Sharks as victims… Hmmm. Seems to resonate with societal events currently in the US. Hardly a day goes by without at least one report of a “random attack” of some defenseless person by a predatory perpetrator, usually considered to be a “victim” of some kind. As the film suggests, and as is the case for killer whales, for career criminals, the witnessed event represents about 5% of the perp’s actual criminal activities. All that’s missing are the fins and flippers.


One of my favorite hobbies is to find videos on YouTube showing Orcas hunting. These are really smart creatures in that they can adjust their hunting techniques based on the animals they are hunting, where they are hunting, and the various methods of evasion used by the prey. Orcas are one of my favorite animals. Alas, so are Great Whites (thanks to Jaws when I was a kid). Thanks for the video John.


This stood out to me. Orcas are known for hunting just for sport. There are several documented cases of Orcas hunting down Grey Whales, especially young Grey Whales, and killing them, eating maybe the tongues or livers and leaving the rest to rot. One video I have seen showed an Orca kill a dolphin and then carry around in its mouth around a Whale Watching tour boat as through it was showing the kill off to the tourists on the boat. So “over fishing” by Orcas would not surprise me as the culprit for decreased shark populations in South Africa.


Here you go:

Fun fact, Orcas are NOT whales. They are dolphins.


One more. This is the trophy kill I mentioned above:


There are actually any number of predators that hunt and kill for “sport”. Many of the feral cats, for instance.


Probably discussed in several of the films, but they were originally descriptively named “whale killers” and that somehow got turned around:

Orcas were given the name ‘killer whale’ by ancient sailors’ observations of groups of orcas hunting and preying on larger whale species. They called orcas asesina ballenas, or ‘whale killer’ – a term that was eventually flipped around to the easier ‘killer whale’. Their Latin name, Orcinus orca, also reflects this observation of orcas feeding on large whales. Orcinus translates to ‘of the kingdom of the dead,’ and orca refers to a kind of whale. We know that orcas are top predators, yes, but not the vicious ‘whale killers’ that the ancient mariners thought them to be.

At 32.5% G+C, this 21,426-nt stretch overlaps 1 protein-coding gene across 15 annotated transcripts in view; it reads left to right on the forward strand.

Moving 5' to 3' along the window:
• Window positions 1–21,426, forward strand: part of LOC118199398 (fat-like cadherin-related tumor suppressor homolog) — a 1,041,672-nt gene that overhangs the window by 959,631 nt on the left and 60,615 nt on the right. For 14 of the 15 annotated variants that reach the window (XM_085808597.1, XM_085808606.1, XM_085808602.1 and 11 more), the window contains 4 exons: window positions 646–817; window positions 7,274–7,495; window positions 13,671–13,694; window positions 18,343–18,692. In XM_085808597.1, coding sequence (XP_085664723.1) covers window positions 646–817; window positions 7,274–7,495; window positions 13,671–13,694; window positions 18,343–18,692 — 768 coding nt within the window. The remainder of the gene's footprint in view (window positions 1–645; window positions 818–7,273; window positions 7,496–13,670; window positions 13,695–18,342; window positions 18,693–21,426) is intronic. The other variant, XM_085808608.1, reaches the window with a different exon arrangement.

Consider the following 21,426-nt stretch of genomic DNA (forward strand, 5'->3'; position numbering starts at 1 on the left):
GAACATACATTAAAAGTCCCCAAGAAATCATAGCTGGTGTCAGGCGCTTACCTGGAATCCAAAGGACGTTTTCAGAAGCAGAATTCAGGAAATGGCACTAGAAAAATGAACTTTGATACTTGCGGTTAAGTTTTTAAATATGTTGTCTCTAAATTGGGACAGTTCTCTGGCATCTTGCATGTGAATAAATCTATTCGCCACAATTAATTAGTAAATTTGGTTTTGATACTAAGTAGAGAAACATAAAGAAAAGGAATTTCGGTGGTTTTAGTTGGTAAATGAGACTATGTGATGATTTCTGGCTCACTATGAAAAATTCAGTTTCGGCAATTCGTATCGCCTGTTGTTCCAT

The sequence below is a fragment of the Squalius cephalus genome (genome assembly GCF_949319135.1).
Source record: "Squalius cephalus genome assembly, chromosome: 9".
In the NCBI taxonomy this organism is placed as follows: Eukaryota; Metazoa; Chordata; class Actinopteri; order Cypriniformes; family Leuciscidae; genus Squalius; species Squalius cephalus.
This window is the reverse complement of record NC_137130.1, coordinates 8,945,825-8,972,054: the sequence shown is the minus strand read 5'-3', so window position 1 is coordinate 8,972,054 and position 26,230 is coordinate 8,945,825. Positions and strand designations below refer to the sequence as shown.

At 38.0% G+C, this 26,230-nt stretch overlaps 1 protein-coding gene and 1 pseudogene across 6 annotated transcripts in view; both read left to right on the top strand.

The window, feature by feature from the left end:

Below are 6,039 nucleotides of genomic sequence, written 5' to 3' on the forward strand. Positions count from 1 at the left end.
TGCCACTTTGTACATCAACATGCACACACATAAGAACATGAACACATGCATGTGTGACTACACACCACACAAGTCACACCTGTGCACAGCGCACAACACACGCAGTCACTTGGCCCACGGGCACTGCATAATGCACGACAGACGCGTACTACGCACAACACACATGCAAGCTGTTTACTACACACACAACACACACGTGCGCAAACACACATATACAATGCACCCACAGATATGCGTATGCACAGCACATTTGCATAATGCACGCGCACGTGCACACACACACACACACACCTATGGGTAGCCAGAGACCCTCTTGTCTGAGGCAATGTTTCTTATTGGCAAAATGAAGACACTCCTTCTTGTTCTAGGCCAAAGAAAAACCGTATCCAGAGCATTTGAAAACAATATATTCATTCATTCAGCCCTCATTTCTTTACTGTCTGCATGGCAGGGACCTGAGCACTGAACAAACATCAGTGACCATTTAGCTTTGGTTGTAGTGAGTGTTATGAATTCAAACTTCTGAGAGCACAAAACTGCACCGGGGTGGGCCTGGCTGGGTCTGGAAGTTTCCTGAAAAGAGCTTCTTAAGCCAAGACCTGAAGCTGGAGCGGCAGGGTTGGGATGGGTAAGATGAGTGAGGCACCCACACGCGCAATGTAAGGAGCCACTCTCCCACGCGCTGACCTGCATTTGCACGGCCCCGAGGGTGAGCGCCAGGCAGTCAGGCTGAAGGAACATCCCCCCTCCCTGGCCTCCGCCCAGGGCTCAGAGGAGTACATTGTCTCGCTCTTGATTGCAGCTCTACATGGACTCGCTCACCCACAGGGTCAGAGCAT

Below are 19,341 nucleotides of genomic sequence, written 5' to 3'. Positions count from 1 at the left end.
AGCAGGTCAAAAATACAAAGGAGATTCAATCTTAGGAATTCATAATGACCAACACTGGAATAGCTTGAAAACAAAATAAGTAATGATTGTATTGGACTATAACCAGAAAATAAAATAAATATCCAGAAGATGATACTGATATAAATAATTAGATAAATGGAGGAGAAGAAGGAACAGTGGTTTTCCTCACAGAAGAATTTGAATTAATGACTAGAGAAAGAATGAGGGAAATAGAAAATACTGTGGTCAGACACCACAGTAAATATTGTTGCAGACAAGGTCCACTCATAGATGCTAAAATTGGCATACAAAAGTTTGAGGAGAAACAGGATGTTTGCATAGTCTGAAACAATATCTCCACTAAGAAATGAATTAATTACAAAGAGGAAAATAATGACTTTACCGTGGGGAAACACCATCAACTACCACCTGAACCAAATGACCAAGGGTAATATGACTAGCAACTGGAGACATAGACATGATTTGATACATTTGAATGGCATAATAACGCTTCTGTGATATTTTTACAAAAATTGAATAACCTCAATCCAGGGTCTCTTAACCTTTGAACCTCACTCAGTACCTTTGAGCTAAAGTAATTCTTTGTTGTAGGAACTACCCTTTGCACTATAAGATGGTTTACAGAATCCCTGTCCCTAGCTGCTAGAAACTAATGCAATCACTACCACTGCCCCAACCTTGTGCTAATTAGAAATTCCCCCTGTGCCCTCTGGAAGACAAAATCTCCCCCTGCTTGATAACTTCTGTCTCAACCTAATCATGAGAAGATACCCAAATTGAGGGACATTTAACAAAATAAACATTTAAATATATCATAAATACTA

I’m SO glad I read this!
So these dolphins (so smart, right, such huge brains) are gratuitous killers! Maybe that’s just one of the things that happens when you evolve a highly developed brain, like we did: such creatures find it life-affirming to terminate some other creatures life just cuz you can. And gourmands: surely “humpback whale tongue” is an acquired taste……wow, next they’ll be farming the whales, herding ‘em, feeding ‘em specially cultivated plankton, just so they can slaughter ‘em for their tongues and livers! As for the sharks, they’re like pigs, right? They can feed on the rest of the whale carcasses (carci?), be fattened up so these whale-killer killer-dolphins can eat them, too!
“Nature, red in tooth and claw”—and flipper, evidently. Thanks for this.